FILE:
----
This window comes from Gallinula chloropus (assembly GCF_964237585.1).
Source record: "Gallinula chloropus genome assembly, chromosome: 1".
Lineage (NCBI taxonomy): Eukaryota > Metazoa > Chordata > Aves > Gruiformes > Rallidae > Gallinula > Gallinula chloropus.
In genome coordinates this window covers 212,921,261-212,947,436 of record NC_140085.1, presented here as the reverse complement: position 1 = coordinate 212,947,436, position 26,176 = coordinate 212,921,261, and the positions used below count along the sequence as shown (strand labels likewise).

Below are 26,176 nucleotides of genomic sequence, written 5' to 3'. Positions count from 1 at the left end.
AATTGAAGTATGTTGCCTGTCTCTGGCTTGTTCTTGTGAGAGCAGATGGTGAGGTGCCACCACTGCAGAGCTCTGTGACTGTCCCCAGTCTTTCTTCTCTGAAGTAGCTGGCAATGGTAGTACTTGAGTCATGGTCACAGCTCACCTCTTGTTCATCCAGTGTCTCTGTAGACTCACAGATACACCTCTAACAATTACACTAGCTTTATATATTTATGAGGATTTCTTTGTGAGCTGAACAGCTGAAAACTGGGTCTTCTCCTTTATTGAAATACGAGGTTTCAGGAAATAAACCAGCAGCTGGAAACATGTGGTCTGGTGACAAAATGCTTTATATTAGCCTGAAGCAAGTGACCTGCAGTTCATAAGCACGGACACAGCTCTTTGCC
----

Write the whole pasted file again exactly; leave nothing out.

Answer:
This window comes from Gallinula chloropus (assembly GCF_964237585.1).
Source record: "Gallinula chloropus genome assembly, chromosome: 1".
Lineage (NCBI taxonomy): Eukaryota > Metazoa > Chordata > Aves > Gruiformes > Rallidae > Gallinula > Gallinula chloropus.
In genome coordinates this window covers 212,921,261-212,947,436 of record NC_140085.1, presented here as the reverse complement: position 1 = coordinate 212,947,436, position 26,176 = coordinate 212,921,261, and the positions used below count along the sequence as shown (strand labels likewise).

Below are 26,176 nucleotides of genomic sequence, written 5' to 3'. Positions count from 1 at the left end.
AATTGAAGTATGTTGCCTGTCTCTGGCTTGTTCTTGTGAGAGCAGATGGTGAGGTGCCACCACTGCAGAGCTCTGTGACTGTCCCCAGTCTTTCTTCTCTGAAGTAGCTGGCAATGGTAGTACTTGAGTCATGGTCACAGCTCACCTCTTGTTCATCCAGTGTCTCTGTAGACTCACAGATACACCTCTAACAATTACACTAGCTTTATATATTTATGAGGATTTCTTTGTGAGCTGAACAGCTGAAAACTGGGTCTTCTCCTTTATTGAAATACGAGGTTTCAGGAAATAAACCAGCAGCTGGAAACATGTGGTCTGGTGACAAAATGCTTTATATTAGCCTGAAGCAAGTGACCTGCAGTTCATAAGCACGGACACAGCTCTTTGCC